The U.S. Open is being played at Pebble Beach this week. One of my favorite things is when the pros play Pebble because the announcers talk extensively about Poa Annua or Annual Bluegrass. Annual Bluegrass greens get a bad rap for several reasons. They are more difficult to care for because they are more susceptible to certain diseases and insects. Proper irrigation is more difficult because of a genetically restricted root system. The plants produce profuse seed-heads in the spring creating poor putting conditions. They are more susceptible to winter damage. I could go on and on.
Why do so many golf courses continue to manage Poa? Number one, it’s very expensive and requires a lengthy course shutdown to convert to creeping bentgrass. Number two, with proper management, Poa greens can provide an outstanding putting surface for the entire season. Golf course maintenance has come a long way in the last twenty years. There are many more “tools” at our disposal to manipulate this grass species.
Our greens are between 80% and 90% Poa Annua. While watching the tournament this weekend, you’ll notice the mottled, blotchy look of Pebble Beach’s greens. Our greens look the same. The different colored blotches you see are mostly the different strains of Poa.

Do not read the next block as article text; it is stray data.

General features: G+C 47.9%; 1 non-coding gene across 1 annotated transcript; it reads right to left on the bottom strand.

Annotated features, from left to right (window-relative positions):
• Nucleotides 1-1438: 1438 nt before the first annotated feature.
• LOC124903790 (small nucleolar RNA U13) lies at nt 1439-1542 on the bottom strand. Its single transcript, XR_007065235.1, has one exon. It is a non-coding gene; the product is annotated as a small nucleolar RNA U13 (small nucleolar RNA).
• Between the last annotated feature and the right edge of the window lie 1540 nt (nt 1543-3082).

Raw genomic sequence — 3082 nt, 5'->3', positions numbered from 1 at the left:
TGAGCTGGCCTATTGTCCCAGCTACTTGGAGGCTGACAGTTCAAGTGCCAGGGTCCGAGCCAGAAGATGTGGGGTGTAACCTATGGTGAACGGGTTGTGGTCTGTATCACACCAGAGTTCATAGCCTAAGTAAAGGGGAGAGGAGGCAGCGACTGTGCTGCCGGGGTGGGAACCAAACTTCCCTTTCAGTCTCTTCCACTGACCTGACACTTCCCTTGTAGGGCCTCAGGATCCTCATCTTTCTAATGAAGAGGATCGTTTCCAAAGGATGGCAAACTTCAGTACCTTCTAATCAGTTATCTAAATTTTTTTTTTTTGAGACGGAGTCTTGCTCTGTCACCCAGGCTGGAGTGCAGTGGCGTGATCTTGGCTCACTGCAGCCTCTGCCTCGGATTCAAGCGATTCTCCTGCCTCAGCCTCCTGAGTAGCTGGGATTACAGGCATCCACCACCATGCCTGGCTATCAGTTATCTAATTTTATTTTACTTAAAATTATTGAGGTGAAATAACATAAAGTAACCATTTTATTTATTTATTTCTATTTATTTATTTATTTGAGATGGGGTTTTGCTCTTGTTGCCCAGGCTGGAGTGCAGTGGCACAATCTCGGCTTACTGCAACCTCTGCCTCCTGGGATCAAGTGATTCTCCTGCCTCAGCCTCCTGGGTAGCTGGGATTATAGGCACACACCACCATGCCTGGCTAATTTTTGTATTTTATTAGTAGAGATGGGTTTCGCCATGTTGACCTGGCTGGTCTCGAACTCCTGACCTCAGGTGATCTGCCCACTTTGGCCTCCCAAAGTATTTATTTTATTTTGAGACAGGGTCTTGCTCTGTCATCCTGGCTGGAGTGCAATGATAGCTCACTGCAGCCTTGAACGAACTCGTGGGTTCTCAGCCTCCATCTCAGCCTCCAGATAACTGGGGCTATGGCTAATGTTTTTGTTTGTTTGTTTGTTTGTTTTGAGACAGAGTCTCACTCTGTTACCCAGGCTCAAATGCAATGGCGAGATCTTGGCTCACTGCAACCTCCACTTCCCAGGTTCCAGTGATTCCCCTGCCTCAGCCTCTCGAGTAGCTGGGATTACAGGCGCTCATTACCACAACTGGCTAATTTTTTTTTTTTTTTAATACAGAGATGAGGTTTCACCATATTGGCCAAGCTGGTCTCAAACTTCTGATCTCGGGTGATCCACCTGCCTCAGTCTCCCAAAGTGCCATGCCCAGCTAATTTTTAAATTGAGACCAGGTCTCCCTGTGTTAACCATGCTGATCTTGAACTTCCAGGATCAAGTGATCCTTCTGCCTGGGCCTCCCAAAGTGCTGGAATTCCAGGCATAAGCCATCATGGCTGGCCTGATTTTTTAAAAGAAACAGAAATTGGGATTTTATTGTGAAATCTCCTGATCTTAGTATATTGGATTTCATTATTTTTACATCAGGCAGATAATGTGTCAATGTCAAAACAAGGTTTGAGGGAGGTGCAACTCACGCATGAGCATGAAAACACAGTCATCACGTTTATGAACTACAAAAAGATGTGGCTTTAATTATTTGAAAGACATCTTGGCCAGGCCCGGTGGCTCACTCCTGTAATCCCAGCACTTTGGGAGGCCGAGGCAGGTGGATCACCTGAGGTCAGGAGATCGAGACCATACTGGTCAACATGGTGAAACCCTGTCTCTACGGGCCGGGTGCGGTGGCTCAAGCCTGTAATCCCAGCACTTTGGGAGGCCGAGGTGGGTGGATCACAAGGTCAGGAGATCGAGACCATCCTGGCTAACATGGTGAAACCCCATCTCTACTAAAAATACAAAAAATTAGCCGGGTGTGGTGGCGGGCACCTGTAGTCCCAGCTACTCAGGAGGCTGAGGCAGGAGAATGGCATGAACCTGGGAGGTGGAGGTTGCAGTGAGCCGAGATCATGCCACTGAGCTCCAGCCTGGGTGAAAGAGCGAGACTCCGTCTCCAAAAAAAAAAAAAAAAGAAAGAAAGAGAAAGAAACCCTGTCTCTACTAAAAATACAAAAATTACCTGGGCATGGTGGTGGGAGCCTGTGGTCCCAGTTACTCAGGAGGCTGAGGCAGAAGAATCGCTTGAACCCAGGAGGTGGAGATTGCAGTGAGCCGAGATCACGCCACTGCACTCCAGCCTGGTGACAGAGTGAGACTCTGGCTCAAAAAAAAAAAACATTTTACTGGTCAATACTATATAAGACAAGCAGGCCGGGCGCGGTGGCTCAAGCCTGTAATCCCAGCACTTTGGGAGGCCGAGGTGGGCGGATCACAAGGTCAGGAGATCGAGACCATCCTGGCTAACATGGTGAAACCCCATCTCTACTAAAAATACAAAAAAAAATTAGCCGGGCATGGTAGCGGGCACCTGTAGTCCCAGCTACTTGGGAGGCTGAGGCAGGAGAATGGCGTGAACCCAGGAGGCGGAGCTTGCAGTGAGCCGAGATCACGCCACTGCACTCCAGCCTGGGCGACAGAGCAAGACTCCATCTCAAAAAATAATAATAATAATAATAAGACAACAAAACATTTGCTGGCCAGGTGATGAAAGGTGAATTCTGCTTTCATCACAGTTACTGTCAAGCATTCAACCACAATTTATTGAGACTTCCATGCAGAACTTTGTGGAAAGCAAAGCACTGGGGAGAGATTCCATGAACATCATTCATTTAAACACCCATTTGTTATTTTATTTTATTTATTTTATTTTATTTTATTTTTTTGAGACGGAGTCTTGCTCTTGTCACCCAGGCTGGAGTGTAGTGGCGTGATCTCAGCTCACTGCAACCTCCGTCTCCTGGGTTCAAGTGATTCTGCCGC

Although labeled an annual, there are hundreds of strains of perennial Poas. Different varieties will survive best in their genetically determined environments. A Poa grass plant that has grown in shade for many years will likely be a different variety than a plant that has grown in the sun. In truth, there can be many varieties on one green alone. This leads me to another issue about Poa Annua. With many varieties come different growth rates and styles (upright, prostrate, etc.). This means that late in the day some plants may have grown more than others creating more bumpy conditions. I guarantee you will hear all about it this weekend when a player misses a putt late in the day in one of the rounds. Someone will blame the Poa for the missed putt.
This weekend’s player interviews and host commentaries should provide an abundance of information on Poa Annua. Take it all with a grain of salt. Last time I checked, we’re watching the U.S. Open at a venue with Poa greens. Heck, Oakmont Country Club’s Poa Annua strains are so rare that universities are trying to breed them. If I’m not mistaken, Oakmont has also hosted a few majors.